“You’d be amazed how many truck drivers were once teachers or engineers in their homelands,” says Kim Richardson, owner of KRTS driving school in Caledonia, Ont.
“The thing is, Canada doesn’t recognize their credentials at par for some of those jobs. They usually need more schooling or experience. In many cases, trucking is subsidizing their livelihood until they can move into their chosen profession. In others, they stay in the job because they end up liking it, or get too comfortable to do anything else.”
As Canada’s immigrant driver population grows, fleet managers must learn how to deal with this new multicultural manpower. Although being able to read and write English is a prerequisite for obtaining a licence to drive commercial vehicles in most provinces, the degree of “fluency” necessary for the job can sometimes become a matter of opinion.
It’s crucial that drivers can at least converse with co-workers, dispatchers, and customers. Moreover, driving into Quebec and understanding its unique language requirements is a challenge for almost any driver on his first couple of trips to La Belle Province, much less a newcomer who grew up learning neither of Canada’s official languages.
Understanding and monitoring cultural differences between immigrant drivers and customers or other employees is even more important than overcoming language barriers, says Bill Kalbhenn, GM of risk management for Highland Transport in Markham, Ont.
“We need to make a real effort to acknowledge cultural differences as well as immigrants’ life experiences,” he says. “Explaining how different situations may be dealt with differently or certain things said differently in Canada than where (immigrants) come from is critical for anyone hiring immigrant drivers.”
If not addressed, simple misunderstandings can cause problems within the company and perhaps eventually turn some customers off–especially in an industry that falls back on a blend of jargon and slang more than grammar-school English.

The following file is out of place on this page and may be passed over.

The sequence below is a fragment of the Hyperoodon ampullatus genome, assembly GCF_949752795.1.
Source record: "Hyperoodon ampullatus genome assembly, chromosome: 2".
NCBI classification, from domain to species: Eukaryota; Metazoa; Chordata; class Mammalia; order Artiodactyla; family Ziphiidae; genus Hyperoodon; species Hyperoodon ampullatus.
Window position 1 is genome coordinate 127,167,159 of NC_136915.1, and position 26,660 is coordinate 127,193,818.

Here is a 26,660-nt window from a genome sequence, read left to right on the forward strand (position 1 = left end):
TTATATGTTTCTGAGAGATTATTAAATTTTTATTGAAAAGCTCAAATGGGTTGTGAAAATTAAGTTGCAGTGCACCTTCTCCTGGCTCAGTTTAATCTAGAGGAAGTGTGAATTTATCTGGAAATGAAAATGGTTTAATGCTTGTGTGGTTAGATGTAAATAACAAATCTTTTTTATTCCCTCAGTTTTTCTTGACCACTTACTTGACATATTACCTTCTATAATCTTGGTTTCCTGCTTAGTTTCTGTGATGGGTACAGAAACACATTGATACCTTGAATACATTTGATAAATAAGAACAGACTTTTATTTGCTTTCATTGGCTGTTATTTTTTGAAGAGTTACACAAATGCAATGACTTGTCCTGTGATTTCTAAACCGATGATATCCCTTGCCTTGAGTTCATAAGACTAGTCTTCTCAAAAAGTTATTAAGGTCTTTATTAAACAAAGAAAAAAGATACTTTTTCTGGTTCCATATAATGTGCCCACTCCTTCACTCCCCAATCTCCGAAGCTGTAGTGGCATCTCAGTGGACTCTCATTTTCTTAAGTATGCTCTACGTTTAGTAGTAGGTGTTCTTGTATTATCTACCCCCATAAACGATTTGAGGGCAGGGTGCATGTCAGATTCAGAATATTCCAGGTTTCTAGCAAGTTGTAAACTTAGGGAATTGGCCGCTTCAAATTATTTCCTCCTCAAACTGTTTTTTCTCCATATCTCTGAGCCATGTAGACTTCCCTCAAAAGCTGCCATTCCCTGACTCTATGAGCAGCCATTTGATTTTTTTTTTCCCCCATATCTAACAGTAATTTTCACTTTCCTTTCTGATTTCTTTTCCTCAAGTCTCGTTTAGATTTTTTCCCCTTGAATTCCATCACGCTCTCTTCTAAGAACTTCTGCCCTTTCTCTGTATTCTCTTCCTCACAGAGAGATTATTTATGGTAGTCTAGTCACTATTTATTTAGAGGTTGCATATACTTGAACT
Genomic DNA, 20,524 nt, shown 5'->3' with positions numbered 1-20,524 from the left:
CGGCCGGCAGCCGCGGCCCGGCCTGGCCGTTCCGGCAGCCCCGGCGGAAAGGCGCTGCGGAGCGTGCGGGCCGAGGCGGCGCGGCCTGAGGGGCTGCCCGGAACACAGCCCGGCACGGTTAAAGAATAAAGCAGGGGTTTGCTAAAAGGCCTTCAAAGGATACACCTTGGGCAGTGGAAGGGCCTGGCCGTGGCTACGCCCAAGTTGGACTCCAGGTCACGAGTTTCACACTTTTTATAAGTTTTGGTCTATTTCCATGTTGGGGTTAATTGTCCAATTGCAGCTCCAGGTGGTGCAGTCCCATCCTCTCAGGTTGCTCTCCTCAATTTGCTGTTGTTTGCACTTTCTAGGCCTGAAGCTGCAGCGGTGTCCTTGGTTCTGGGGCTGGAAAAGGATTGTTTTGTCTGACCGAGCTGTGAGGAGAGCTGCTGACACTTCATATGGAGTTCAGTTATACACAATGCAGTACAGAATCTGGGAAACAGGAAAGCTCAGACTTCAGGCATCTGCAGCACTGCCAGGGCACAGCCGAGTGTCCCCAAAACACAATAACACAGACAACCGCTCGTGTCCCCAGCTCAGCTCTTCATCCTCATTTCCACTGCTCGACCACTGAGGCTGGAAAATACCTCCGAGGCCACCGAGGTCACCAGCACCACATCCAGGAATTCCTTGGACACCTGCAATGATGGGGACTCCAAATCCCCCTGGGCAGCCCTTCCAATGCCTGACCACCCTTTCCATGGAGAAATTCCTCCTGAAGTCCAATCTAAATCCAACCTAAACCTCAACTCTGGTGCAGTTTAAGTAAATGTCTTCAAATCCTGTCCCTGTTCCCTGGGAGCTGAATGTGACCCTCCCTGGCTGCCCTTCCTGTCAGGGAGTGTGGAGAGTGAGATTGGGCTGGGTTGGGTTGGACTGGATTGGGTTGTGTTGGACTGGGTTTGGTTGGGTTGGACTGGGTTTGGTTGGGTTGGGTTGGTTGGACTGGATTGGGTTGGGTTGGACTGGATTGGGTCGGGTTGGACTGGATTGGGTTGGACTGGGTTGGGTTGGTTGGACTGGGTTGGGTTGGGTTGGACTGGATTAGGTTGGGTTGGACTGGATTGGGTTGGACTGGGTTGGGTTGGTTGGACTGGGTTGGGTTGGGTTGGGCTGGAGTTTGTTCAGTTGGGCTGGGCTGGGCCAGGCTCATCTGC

“Let’s face it. There’re some people in trucking that have some strong opinions on immigrant drivers,” says Richardson. “Sometimes immigrants are perceived as rude. That doesn’t mean they are, of course, but if a customer may not be familiar with certain customs or how something is said, he may get insulted. And vice-versa: drivers may feel they’ve been slighted when they probably haven’t.”
How managers interact with immigrant drivers can come down to how both parties interpret a single situation. Inevitably, it’s up to the manager to ensure both he and the driver are on the same page. For example, some immigrants, particularly those from former Soviet bloc countries and the Middle East, come from environments that have conditioned them to be mistrustful of authority.
“There are times where a manager may be offering constructive criticism, for example, and immigrants may interpret that they’re in trouble or doing a bad job,” says Kalbhenn. “It’s important to find ways to carefully explain what you mean and make sure they understand exactly where you’re coming from.”
Both Kalbhenn and Richardson bridge the communication gap by employing multilingual managers or instructors who liaise between executives and drivers and bring drivers’ concerns to upper management’s attention.
Rob Gaw has created an entire department at Coastal Pacific Express to deal with the issue. The Driver Resource Centre, as it’s been named, has its own manager and four associates to deal with driver issues, including communication problems. The department helps drivers get accustomed to the industry, its lingo, and best practices. It also provides outside professional help, such as lawyers or accountants.
This type of department could also help avoid troublesome internal politics. Some managers, for example, might give little thought to pairing two drivers from the Middle East, even though they’re from different countries. Asking an Iraqi to work with an Iranian might be asking for trouble, depending on how strong each driver is tied to homeland politics.
“It’s not a big deal here, because our growth usually depends on our drivers bringing in relatives or others they know,” says Gaw. “But I see how companies would have to be mindful of those situations. There may some political or social conflict that goes back longer than you or I could ever know.”